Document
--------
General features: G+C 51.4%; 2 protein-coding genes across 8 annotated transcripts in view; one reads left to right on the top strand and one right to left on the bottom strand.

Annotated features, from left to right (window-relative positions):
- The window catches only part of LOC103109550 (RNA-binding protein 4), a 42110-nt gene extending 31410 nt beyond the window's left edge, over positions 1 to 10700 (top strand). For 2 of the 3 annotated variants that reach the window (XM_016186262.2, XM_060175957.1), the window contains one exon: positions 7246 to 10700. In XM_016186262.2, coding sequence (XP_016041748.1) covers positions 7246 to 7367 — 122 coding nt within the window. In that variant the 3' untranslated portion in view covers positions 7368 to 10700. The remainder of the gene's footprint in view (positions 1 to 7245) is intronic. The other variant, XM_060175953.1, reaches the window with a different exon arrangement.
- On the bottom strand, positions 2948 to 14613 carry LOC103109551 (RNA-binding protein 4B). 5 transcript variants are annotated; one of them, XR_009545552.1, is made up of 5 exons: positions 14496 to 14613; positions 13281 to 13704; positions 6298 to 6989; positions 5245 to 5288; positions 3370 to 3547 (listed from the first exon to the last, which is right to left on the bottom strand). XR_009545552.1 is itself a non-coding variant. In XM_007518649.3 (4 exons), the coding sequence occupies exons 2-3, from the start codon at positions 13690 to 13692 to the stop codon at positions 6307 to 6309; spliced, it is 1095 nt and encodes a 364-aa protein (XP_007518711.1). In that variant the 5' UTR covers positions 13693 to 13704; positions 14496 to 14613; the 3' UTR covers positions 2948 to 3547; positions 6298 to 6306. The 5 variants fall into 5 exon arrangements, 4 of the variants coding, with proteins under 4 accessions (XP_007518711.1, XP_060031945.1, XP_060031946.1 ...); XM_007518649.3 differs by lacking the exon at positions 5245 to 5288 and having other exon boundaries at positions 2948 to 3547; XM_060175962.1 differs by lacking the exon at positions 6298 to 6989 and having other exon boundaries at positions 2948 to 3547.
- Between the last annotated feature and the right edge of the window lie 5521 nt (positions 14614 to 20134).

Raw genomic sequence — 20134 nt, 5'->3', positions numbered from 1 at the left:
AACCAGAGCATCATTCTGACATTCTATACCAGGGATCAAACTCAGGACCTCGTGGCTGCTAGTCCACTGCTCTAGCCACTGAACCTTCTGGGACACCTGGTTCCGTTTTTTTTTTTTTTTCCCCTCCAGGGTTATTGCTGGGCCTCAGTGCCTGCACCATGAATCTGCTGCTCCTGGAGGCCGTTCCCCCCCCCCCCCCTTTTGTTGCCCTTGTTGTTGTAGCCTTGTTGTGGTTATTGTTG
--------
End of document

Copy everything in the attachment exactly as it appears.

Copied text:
General features: G+C 51.4%; 2 protein-coding genes across 8 annotated transcripts in view; one reads left to right on the top strand and one right to left on the bottom strand.

Annotated features, from left to right (window-relative positions):
- The window catches only part of LOC103109550 (RNA-binding protein 4), a 42110-nt gene extending 31410 nt beyond the window's left edge, over positions 1 to 10700 (top strand). For 2 of the 3 annotated variants that reach the window (XM_016186262.2, XM_060175957.1), the window contains one exon: positions 7246 to 10700. In XM_016186262.2, coding sequence (XP_016041748.1) covers positions 7246 to 7367 — 122 coding nt within the window. In that variant the 3' untranslated portion in view covers positions 7368 to 10700. The remainder of the gene's footprint in view (positions 1 to 7245) is intronic. The other variant, XM_060175953.1, reaches the window with a different exon arrangement.
- On the bottom strand, positions 2948 to 14613 carry LOC103109551 (RNA-binding protein 4B). 5 transcript variants are annotated; one of them, XR_009545552.1, is made up of 5 exons: positions 14496 to 14613; positions 13281 to 13704; positions 6298 to 6989; positions 5245 to 5288; positions 3370 to 3547 (listed from the first exon to the last, which is right to left on the bottom strand). XR_009545552.1 is itself a non-coding variant. In XM_007518649.3 (4 exons), the coding sequence occupies exons 2-3, from the start codon at positions 13690 to 13692 to the stop codon at positions 6307 to 6309; spliced, it is 1095 nt and encodes a 364-aa protein (XP_007518711.1). In that variant the 5' UTR covers positions 13693 to 13704; positions 14496 to 14613; the 3' UTR covers positions 2948 to 3547; positions 6298 to 6306. The 5 variants fall into 5 exon arrangements, 4 of the variants coding, with proteins under 4 accessions (XP_007518711.1, XP_060031945.1, XP_060031946.1 ...); XM_007518649.3 differs by lacking the exon at positions 5245 to 5288 and having other exon boundaries at positions 2948 to 3547; XM_060175962.1 differs by lacking the exon at positions 6298 to 6989 and having other exon boundaries at positions 2948 to 3547.
- Between the last annotated feature and the right edge of the window lie 5521 nt (positions 14614 to 20134).

Raw genomic sequence — 20134 nt, 5'->3', positions numbered from 1 at the left:
AACCAGAGCATCATTCTGACATTCTATACCAGGGATCAAACTCAGGACCTCGTGGCTGCTAGTCCACTGCTCTAGCCACTGAACCTTCTGGGACACCTGGTTCCGTTTTTTTTTTTTTTTCCCCTCCAGGGTTATTGCTGGGCCTCAGTGCCTGCACCATGAATCTGCTGCTCCTGGAGGCCGTTCCCCCCCCCCCCCCTTTTGTTGCCCTTGTTGTTGTAGCCTTGTTGTGGTTATTGTTG